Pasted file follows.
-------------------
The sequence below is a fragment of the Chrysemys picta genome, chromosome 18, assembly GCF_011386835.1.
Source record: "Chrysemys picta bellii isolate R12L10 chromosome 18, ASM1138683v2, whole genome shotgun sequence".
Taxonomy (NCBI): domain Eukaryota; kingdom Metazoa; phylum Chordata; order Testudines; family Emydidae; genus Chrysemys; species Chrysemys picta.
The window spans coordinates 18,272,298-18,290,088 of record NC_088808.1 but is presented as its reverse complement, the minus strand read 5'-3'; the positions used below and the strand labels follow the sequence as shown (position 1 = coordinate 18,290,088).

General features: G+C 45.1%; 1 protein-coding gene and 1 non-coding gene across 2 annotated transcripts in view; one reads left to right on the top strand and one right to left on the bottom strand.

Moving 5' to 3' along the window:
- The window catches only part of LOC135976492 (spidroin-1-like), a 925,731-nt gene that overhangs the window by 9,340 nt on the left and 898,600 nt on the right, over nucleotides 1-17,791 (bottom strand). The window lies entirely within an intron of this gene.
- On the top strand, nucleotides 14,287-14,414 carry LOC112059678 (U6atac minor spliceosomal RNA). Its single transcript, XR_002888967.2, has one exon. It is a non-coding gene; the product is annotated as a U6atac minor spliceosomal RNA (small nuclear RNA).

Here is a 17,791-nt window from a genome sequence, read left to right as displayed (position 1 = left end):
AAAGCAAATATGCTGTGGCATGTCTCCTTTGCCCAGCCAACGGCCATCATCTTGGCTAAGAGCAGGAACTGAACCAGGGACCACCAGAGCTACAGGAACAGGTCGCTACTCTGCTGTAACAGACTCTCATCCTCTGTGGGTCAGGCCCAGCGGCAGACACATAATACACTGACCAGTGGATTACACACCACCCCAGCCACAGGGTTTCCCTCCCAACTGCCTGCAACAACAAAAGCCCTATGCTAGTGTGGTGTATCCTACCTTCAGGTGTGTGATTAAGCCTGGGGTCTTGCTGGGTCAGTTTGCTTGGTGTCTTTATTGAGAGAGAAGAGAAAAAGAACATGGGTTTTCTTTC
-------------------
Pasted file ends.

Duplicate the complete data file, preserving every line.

The sequence below is a fragment of the Chrysemys picta genome, chromosome 18, assembly GCF_011386835.1.
Source record: "Chrysemys picta bellii isolate R12L10 chromosome 18, ASM1138683v2, whole genome shotgun sequence".
Taxonomy (NCBI): domain Eukaryota; kingdom Metazoa; phylum Chordata; order Testudines; family Emydidae; genus Chrysemys; species Chrysemys picta.
The window spans coordinates 18,272,298-18,290,088 of record NC_088808.1 but is presented as its reverse complement, the minus strand read 5'-3'; the positions used below and the strand labels follow the sequence as shown (position 1 = coordinate 18,290,088).

General features: G+C 45.1%; 1 protein-coding gene and 1 non-coding gene across 2 annotated transcripts in view; one reads left to right on the top strand and one right to left on the bottom strand.

Moving 5' to 3' along the window:
- The window catches only part of LOC135976492 (spidroin-1-like), a 925,731-nt gene that overhangs the window by 9,340 nt on the left and 898,600 nt on the right, over nucleotides 1-17,791 (bottom strand). The window lies entirely within an intron of this gene.
- On the top strand, nucleotides 14,287-14,414 carry LOC112059678 (U6atac minor spliceosomal RNA). Its single transcript, XR_002888967.2, has one exon. It is a non-coding gene; the product is annotated as a U6atac minor spliceosomal RNA (small nuclear RNA).

Here is a 17,791-nt window from a genome sequence, read left to right as displayed (position 1 = left end):
AAAGCAAATATGCTGTGGCATGTCTCCTTTGCCCAGCCAACGGCCATCATCTTGGCTAAGAGCAGGAACTGAACCAGGGACCACCAGAGCTACAGGAACAGGTCGCTACTCTGCTGTAACAGACTCTCATCCTCTGTGGGTCAGGCCCAGCGGCAGACACATAATACACTGACCAGTGGATTACACACCACCCCAGCCACAGGGTTTCCCTCCCAACTGCCTGCAACAACAAAAGCCCTATGCTAGTGTGGTGTATCCTACCTTCAGGTGTGTGATTAAGCCTGGGGTCTTGCTGGGTCAGTTTGCTTGGTGTCTTTATTGAGAGAGAAGAGAAAAAGAACATGGGTTTTCTTTC